Back to May 2019

Multi-trillion-dollar prospects

By Paul Mackintosh  
  • Asia
  • Global
  • USA

Rise of responsible investing helps drive demand for green bonds

Green bonds are a relative novelty in the fixed income universe. However, they are already sufficiently visible for Maarten Biermans, head of sustainable capital markets at Rabobank, who recently warned of their potential implication in “greenwashing” exercises.

Like many other new asset types, green bonds are part of a growing selection of impact- and environmentally-focused investment products. As sustainability-linked investments become more mainstream and more richly financed, this is perhaps the right time for asset owners and managers to get to grips with the characteristics of green bonds, and understand more about exactly what is on the table, and what the benefits are of investing in them.

This could be especially true for Asian investors. “There has never been a better time to invest in climate solutions,” Philippe le Houerou, who was then executive vice president of the International Finance Corp (IFC), the World Bank’s private sector arm, wrote in 2016 in the foreword of a report on Climate Investment Opportunities in Emerging Markets. According to Mr. Houerou, who is now chief executive officer of the IFC, the 2015 Paris Accord on climate change “will help to open up nearly US$23 trillion in opportunities for climate-smart investments in certain emerging markets between now and 2030”.

That kind of volume is worth looking at, especially when the investment opportunities may be right on an institutional investor’s doorstep. However, this still requires understanding of what’s at issue, and how to proceed.

Structure and definitions

Green bonds are debt instruments issued to fund projects or entities with a clear environmental or climate focus, and are often also known as climate bonds. The rules dictating the structure of such bonds include the International Capital Markets Association’s (ICMA) Green Bond Principles, which are voluntary but nonetheless widely accepted as applicable standards. They focus primarily on use of proceeds, process for project evaluation and selection, management of proceeds, and reporting.

In each of these core areas, the principles dictate that the green bond should be transparently and verifiably linked to underlying environmental or climate priorities. Bonds that cover the wider field of social as well as environmental impacts are defined as sustainability bonds, and are covered separately by the ICMA’s sustainability bond guidelines.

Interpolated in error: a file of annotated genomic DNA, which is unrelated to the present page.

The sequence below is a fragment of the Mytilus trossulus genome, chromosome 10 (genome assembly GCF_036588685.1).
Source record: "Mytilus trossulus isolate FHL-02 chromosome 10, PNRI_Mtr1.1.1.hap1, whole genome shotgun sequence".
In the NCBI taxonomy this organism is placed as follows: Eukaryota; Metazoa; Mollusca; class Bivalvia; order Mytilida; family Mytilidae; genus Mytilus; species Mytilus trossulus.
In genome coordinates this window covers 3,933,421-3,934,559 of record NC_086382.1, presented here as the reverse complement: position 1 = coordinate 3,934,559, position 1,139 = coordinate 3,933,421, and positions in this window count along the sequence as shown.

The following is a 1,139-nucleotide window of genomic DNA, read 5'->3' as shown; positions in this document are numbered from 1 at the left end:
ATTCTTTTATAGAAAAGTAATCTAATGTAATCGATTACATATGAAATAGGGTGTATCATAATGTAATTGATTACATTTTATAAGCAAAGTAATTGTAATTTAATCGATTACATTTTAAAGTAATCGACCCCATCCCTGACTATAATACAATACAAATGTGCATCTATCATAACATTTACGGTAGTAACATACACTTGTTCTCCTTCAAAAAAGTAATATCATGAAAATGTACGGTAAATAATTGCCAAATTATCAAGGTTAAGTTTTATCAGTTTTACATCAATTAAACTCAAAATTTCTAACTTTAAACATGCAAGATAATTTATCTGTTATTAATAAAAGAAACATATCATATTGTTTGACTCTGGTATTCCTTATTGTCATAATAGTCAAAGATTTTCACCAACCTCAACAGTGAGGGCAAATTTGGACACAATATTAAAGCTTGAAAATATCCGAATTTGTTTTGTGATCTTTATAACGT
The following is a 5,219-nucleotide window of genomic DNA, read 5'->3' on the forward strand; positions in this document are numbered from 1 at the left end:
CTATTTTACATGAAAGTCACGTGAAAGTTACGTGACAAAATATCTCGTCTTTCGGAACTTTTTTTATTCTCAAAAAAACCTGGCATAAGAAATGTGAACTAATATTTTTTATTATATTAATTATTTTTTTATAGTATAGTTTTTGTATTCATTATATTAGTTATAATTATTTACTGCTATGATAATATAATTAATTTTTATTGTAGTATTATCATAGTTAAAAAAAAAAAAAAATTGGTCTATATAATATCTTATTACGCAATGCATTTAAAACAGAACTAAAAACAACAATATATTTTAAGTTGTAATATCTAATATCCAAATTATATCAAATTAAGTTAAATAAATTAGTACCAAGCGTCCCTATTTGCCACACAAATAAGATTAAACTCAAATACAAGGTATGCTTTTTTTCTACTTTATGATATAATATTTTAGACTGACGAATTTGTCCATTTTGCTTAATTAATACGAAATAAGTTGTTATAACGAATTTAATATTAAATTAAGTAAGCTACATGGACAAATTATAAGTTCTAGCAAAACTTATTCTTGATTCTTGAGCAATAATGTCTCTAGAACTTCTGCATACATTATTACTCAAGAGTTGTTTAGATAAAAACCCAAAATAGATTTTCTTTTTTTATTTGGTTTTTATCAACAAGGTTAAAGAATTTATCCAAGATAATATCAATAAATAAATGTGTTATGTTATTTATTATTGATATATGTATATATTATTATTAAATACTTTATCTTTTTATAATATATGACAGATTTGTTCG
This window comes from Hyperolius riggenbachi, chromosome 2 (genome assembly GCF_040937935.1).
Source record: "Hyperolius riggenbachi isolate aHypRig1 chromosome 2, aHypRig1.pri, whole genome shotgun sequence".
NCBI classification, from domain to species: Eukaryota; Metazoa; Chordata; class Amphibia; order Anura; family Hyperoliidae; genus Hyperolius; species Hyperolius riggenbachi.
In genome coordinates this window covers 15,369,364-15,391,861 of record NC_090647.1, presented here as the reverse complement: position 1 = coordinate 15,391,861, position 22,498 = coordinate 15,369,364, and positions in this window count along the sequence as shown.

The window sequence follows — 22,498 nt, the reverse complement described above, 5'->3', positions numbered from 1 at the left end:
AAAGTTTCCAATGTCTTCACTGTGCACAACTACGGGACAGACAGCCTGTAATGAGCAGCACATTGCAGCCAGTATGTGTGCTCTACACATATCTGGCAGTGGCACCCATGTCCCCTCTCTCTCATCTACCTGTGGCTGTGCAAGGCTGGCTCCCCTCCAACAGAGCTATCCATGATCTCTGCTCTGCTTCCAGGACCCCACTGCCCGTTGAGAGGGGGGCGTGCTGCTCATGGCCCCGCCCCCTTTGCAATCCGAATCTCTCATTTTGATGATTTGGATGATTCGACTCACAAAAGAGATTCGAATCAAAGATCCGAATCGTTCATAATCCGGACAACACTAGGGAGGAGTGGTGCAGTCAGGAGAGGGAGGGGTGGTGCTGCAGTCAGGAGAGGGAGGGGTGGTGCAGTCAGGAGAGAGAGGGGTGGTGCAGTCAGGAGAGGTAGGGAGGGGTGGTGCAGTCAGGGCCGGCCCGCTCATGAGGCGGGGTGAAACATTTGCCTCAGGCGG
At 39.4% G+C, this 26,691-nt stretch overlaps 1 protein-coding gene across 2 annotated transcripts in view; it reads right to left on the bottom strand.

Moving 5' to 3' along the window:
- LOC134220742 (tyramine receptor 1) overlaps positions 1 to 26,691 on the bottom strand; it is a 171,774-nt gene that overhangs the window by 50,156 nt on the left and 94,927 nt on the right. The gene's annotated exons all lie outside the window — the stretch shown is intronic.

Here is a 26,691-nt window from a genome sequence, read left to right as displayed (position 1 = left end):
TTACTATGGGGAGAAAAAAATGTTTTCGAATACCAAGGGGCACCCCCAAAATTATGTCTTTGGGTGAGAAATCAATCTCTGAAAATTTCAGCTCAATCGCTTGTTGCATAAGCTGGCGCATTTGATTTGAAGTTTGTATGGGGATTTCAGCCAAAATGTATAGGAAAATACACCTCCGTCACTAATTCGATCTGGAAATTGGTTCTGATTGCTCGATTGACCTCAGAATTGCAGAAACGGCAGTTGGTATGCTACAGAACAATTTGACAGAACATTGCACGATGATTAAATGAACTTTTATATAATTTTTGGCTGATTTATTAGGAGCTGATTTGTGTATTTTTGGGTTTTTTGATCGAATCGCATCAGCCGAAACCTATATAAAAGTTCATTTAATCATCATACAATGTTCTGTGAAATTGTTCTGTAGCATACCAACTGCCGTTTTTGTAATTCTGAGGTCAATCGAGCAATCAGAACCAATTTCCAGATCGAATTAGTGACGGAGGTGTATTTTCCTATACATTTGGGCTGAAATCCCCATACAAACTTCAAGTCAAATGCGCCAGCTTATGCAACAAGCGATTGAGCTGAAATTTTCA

Alban de Faÿ, head of fixed income SRI and green bond strategies at Amundi, notes that green bonds are “self-labelled” but that it is now standard market practice for issuers to follow the ICMA principles. He considers the framework for the principles as being adequate to foster transparency and disclosure, and give the developing green bond market sufficient standards of integrity as it evolves.

Amid scepticism over greenwashing and marketing labels, it is certainly hard to imagine a green bond getting too far without visible adherence to the ICMA principles or similar guidelines.

Felipe Gordillo, senior environmental, social and corporate governance (ESG) analyst at BNP Paribas Asset Management, emphasises the use of proceeds as the fundamental defining characteristic of a green bond. Classifications and measurements of what constitutes green may differ, but the principle is clear: proceeds raised must be actually expended on green issues and benefits – frequently around greenhouse gas emissions reduction or avoidance, according to Mr. Gordillo.

Issuers and market size

The green bond market is still very much nascent, but how nascent, and who are the major issuers? Hans Biemans, head of sustainable markets at ING, says that according to his company’s research, 40% of green bond issuance is by financial institutions, 34% by governments and sovereigns, supranationals and agencies, and 17% by utilities.

The biggest share of redemptions of green bonds in the near future is also from the financial sector, with 55%-60% due over the next two years.